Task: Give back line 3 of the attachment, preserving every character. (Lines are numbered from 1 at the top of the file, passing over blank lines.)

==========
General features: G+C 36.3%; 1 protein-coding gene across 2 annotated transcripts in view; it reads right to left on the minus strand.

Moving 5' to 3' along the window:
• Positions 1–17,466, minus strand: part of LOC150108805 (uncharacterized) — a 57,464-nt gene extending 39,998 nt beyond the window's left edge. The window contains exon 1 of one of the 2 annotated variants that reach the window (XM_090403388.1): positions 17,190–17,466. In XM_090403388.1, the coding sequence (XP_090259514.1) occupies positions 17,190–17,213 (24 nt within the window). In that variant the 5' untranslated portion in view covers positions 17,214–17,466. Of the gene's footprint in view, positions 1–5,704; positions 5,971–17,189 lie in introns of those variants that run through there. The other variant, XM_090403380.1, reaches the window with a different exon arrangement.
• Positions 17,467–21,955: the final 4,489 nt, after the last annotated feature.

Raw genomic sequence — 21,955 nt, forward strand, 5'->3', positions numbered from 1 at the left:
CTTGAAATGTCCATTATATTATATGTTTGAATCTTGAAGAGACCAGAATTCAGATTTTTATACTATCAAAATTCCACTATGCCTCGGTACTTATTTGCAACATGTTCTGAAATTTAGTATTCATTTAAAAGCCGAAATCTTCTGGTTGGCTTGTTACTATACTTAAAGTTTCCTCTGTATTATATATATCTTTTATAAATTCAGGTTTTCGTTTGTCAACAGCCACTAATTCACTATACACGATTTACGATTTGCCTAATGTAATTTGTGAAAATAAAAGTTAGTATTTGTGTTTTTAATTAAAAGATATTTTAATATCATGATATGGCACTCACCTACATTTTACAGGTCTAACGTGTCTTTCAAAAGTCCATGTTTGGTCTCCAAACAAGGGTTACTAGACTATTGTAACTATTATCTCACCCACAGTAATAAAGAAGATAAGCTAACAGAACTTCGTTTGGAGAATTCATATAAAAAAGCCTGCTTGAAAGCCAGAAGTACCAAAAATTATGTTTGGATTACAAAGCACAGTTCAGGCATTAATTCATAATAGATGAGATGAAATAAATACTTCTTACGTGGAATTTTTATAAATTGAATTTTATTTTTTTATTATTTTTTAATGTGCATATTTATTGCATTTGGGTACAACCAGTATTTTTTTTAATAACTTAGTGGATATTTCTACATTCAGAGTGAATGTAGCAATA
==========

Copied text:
• Positions 1–17,466, minus strand: part of LOC150108805 (uncharacterized) — a 57,464-nt gene extending 39,998 nt beyond the window's left edge. The window contains exon 1 of one of the 2 annotated variants that reach the window (XM_090403388.1): positions 17,190–17,466. In XM_090403388.1, the coding sequence (XP_090259514.1) occupies positions 17,190–17,213 (24 nt within the window). In that variant the 5' untranslated portion in view covers positions 17,214–17,466. Of the gene's footprint in view, positions 1–5,704; positions 5,971–17,189 lie in introns of those variants that run through there. The other variant, XM_090403380.1, reaches the window with a different exon arrangement.